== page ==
Posted on Nov 24, 2020, 4 p.m.
Currently, humans are pretty much slaves to the endless march of time, like every other living thing on this planet, that is at least for now. For the time being there really isn’t much that we can do to stop it, in the end, we will all eventually fall apart just like everyone and everything that has come before us.
But that inquiring human mind is always asking, what if we didn’t have to? This is the driving force behind great scientific minds that keep investigating ways to slow down or prevent the cellular deterioration that eventually leads us down that dreaded path of aging that we all travel.
Scientists on board of the International Space Station are conducting new experiments that might be a step towards such an anti-aging discovery; while floating high above the Earth enjoying the spectacular view scientists will be testing the potential for man-made nanoparticles to be used in the fight against damaging free radicals. Free radicals have been shown to be some of the biggest culprits in damaging cells as well as DNA during the course of a person’s lifetime.
Although we all must deal with aging, from a scientific perspective it is still not particularly well understood, and now that is gaining acceptance rather than ridicule, anti-aging research is still a relatively new field of science.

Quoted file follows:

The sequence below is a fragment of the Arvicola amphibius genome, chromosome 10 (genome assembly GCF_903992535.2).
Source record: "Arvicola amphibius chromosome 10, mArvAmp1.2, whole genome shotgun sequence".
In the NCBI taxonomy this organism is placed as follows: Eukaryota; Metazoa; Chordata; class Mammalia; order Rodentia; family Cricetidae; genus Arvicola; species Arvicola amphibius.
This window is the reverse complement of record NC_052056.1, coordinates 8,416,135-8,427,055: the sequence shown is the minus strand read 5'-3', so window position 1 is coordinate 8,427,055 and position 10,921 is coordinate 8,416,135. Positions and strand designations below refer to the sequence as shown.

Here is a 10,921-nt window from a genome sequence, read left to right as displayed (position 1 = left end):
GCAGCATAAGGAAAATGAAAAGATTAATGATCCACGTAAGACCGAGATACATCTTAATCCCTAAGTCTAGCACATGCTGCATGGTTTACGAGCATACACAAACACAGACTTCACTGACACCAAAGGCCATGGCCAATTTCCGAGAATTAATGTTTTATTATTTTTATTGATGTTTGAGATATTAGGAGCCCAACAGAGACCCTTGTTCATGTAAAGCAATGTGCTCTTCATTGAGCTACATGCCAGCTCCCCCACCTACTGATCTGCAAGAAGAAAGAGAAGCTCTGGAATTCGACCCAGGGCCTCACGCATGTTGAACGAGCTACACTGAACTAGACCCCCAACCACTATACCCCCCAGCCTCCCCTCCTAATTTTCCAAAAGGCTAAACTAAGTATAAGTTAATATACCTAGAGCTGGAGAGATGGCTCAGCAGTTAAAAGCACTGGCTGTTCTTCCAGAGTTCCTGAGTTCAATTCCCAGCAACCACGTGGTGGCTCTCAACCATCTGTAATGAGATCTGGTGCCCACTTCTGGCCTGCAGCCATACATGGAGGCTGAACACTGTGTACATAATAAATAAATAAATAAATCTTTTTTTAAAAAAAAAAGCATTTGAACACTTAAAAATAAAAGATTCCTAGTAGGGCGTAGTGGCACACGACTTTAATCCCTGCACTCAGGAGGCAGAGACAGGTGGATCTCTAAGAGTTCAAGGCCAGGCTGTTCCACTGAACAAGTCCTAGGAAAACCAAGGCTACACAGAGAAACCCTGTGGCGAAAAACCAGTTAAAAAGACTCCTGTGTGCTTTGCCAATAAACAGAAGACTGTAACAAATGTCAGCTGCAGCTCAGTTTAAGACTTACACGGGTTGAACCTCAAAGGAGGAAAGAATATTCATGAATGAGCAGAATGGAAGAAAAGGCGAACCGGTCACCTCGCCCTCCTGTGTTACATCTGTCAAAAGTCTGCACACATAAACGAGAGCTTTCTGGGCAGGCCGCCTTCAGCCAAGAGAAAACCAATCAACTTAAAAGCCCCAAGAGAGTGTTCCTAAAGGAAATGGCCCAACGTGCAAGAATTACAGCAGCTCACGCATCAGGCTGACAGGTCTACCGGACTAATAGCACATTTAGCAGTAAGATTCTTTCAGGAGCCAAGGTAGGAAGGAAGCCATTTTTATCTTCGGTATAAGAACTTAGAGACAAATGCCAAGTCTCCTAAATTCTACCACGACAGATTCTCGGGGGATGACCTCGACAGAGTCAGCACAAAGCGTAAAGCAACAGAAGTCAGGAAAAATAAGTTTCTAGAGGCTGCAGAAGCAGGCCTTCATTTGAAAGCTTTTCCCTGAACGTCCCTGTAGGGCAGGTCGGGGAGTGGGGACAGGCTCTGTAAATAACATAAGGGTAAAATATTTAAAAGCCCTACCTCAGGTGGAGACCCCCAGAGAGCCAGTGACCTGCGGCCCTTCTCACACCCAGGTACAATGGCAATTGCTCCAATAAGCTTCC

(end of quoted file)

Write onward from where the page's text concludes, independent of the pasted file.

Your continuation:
Much to our discontent, our bodies, unfortunately, will degrade with age, and some of the damage to our cells and DNA is linked to aging-related diseases that affect the heart and nervous system. The build-up of cellular damage over time is believed to be a major component of aging, and if this type of damage could be prevented we would stand to have a much better chance at not only living longer but also living healthier for longer. After all, who would want to live longer if it could not be done in a healthy state?
When it comes to aging and undesired effects, free radicals are rogue molecules with unpaired electrons that damage other molecules by stealing their electrons, this is called oxidative stress, and if body chemistry is not balanced with antioxidants this will cause some serious problems. Management of free radicals could promote the much desired long life with overall health, as such scientists on the International Space Station will be examining the ability of nanoparticles to absorb these atoms which will reduce the damage that they cause over time.
Ensuring health during long-haul space flights is one of the most pressing concerns for the ESA, NASA, and other space travellers from all nations. The primary goal of this experiment is to determine if these particles can help to keep space travellers and astronauts healthier during extended trips into space, such as those to Mars or even beyond.
This exciting experiment is being conducted in a large incubator on board of the International Space Station that is filled with samples that will be frozen for the trip homebound back to Earth at a later date. The highly anticipated results could serve to guide future plans for space missions, and perhaps even provide scientists with clues as to how to curb aging for those of us here on Earth wanting to improve our anti-aging and longevity warrior efforts.
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This article is not intended to provide medical diagnosis, advice, treatment, or endorsement